My son is almost 2 years old and if I do not watch it, he will be even more like me. It’s not a bad thing; flattery is nice—except for when your child mimics you and you really see how frustrated you can get. It’s not really becoming. I got frustrated while looking in the refrigerator and loudly said, “Argh!” My son, sitting on the kitchen counter, mimicked me. It was funny, but showed me how I looked. Later that day, my son was mad at the dog and did what I did earlier with the fridge. That was funny, too, but did not help the dog. I told him that he did not have to scream, but if he was able to tell me (as much as he could) then we can fix the problem.
One of my clients’ mom told me that my client told her some things that were more from her husband than from her son. The mom did not like that, and told her son that he did not need to do that because it was inappropriate, and she was very upset at her husband. I agreed with her to be upset at her husband; however, there probably were some truths in what her son had mimicked. I told her it was OK to listen to her son, his feelings, and frustrations about their issue (fighting), but also to remind the son that he was indeed the child and it was not his job to tell his mom what not to do or say to his dad, her husband.
So, where does this take us? Well, we are not always aware of what we say and do until our children smack it right back in our faces. Of course, I am not talking about a literal smack—but when we see ourselves in our children, it can be shocking.
What we want our children to change, do better, or not do, maybe we are really reminding ourselves. Remember when you were pointing at someone and your mom said: “If you point at someone, three fingers are pointing back at you”? If you have not heard that, well, it makes a lot of sense. We are quick to point out something wrong in others but really do not like to point out something that we need to change in our own lives. Of course, it is hard to change, to stop a habit that is not healthy, to not always respond in anger. But it is not impossible. Our kids can help us, even if they are mimicking us when we are not aware they are really listening. Five things to keep in mind:
- Be aware of how you react: Reacting is very different than responding. It’s OK to be angry, but when a person reacts, emotions run high, hurting the other is more the objective, along with trivial issues rather than what is really the issue. Responding to anger helps the situation be resolved a bit quicker and easier.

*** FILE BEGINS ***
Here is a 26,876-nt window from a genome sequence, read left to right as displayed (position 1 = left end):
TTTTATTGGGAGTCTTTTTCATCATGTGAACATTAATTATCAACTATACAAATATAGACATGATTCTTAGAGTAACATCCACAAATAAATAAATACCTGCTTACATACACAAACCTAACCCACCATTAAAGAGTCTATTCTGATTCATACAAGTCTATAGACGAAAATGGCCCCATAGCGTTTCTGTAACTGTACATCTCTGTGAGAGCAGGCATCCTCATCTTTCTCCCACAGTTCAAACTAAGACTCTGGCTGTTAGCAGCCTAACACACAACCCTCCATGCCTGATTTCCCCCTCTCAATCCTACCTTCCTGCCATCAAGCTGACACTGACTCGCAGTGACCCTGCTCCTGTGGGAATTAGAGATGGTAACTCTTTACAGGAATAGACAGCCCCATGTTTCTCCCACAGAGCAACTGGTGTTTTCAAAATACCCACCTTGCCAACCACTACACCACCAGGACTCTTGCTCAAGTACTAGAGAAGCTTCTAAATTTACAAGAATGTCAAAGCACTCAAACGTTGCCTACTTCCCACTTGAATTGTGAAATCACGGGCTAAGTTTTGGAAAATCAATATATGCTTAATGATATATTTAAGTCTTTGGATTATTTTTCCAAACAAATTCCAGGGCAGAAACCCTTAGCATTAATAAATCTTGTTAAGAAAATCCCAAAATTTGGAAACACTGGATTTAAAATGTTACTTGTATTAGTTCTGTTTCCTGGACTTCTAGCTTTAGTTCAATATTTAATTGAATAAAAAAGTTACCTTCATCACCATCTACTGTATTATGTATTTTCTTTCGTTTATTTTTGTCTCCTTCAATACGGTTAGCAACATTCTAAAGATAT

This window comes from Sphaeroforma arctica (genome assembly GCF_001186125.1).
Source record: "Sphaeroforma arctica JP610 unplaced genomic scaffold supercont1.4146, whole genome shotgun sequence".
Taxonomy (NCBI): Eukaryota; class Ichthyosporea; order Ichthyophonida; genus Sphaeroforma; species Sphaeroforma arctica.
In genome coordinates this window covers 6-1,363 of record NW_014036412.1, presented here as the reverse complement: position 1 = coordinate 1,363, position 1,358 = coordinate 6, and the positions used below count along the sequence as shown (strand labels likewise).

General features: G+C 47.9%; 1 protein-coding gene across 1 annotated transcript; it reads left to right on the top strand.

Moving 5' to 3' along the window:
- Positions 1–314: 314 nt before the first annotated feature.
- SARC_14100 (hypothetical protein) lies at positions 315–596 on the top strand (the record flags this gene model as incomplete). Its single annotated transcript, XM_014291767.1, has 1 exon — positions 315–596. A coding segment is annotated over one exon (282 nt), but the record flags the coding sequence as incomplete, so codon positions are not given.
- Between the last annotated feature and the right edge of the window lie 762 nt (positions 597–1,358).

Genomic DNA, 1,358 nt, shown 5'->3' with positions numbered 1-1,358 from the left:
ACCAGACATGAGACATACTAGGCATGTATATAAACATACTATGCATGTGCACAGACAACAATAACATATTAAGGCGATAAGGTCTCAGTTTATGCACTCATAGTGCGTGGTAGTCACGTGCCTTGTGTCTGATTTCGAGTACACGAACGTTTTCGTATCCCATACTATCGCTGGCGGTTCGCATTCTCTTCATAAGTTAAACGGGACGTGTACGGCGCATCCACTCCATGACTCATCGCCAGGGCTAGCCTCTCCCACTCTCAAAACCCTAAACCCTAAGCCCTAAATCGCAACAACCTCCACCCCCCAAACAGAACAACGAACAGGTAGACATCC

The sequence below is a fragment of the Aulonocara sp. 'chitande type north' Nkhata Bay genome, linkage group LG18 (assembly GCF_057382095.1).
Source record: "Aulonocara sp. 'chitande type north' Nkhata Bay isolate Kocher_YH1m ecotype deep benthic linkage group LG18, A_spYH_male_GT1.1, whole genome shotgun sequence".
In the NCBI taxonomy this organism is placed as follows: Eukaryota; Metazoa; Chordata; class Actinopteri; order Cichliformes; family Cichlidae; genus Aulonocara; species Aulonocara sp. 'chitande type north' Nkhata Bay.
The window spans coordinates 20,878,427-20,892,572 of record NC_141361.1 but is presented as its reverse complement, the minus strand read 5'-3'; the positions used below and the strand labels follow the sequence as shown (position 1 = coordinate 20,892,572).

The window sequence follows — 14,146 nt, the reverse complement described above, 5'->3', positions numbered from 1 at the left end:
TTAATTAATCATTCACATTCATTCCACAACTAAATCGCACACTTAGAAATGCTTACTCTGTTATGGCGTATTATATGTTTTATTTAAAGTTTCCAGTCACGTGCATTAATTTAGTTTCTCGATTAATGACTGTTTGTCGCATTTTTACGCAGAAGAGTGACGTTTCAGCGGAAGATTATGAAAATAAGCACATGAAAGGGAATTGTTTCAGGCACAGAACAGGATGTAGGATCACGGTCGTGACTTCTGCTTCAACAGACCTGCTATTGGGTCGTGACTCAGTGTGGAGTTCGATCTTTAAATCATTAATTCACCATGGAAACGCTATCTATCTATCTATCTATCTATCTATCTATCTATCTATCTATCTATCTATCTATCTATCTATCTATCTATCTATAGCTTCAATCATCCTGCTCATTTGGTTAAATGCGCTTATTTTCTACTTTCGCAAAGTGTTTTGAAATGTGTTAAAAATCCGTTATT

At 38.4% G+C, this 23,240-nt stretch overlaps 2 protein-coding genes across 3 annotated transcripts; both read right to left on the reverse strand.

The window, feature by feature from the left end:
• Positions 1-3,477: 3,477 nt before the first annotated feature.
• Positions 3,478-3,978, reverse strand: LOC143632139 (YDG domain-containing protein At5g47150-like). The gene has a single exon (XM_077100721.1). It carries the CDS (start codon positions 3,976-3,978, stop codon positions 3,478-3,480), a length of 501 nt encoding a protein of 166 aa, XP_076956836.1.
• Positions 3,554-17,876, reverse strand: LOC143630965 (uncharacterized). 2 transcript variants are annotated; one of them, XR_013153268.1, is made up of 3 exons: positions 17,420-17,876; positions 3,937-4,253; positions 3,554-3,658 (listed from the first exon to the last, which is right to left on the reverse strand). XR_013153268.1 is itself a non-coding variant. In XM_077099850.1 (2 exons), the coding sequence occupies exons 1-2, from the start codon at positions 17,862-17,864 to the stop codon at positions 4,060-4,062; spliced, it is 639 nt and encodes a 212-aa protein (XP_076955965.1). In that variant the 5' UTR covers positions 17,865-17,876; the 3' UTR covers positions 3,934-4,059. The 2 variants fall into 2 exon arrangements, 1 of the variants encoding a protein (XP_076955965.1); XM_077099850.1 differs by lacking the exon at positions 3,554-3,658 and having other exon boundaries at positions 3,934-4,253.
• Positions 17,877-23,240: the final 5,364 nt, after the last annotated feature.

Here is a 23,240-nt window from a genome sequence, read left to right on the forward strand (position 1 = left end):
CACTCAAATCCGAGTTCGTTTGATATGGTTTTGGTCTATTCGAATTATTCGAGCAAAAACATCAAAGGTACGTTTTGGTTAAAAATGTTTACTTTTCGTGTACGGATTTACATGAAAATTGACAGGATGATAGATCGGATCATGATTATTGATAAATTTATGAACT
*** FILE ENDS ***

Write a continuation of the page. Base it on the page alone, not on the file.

- Watch your mouth: If you curse, your child will too. I know my son will say a curse word one of these days, and I will need to be ready. I will probably laugh (and hide it) and then tell him not to say the particular word. Then, when my husband comes home, I will tell him what happened and remind him, too, to watch his mouth. Yes, I have said some curse words, but my husband says a few more. No matter who says the naughty words, our children will pick them up and you will need to address the issue and make sure you do not say those words.
- You are always being watched: Our children watch what we do and don’t do. They watch when we do not think that they are watching. What they see through us helps shape their personalities. Yes, they have 23 chromosomes from each parent, which makes a new person with new attitudes, personality, likes, and dislikes, but they are also shaped by parents, their environment, how Mommy and Daddy interact or don’t, etc. Children pick up on the smallest things and also on the biggest. They show the positives that parents may do; however, it is the negatives that get the most attention.
- Do unto others: It’s not just written in the Bible but has been addressed, pointed out, and discussed throughout my childhood. People refer to “karma,” and yes, it does happen. If we treat others the way we want to be treated, then we are happy, feel loved, and we’re content and blessed. If we yell and scream at our partners/spouses, then our children are going to yell and scream at us. Wow! I know it’s not that shocking, but it is the truth. I know we, as parents, are going to make mistakes, because perfection does not exist. With this piece of information, we need to be aware of our reactions, voice, attitude, and behaviors because our little ones will one day follow.
- If things need to change, change: Change does not always feel good, especially in the process. The results of change do feel good, especially when there’s more to life, love, and happiness. If you are a yeller and you see that in your children, stop yelling. Find another way to express your feelings and actually use your words. I am sure that is familiar to some of you. If you need to relax more, relax more. If you need to be more affectionate, be more affectionate. If you are a very self-critical person, stop being that way. Get it?
As parents, it is our job to show our children how to give and show love, respect people, act around others, and have self-respect, love, responsibility, etc. How a parent knows that he or she is doing a great job raising a child is how well the child reacts/responds when the parent is not around. When a parent is not around, a child may show all the “bad” things a parent does—and that can be very embarrassing. We want our children to show all the nice and positive things. There is a balance to be had. Perfection does not exist, and the negatives will show, which means more opportunity for personal growth.
So … what do you want coming out of your child’s mouth?
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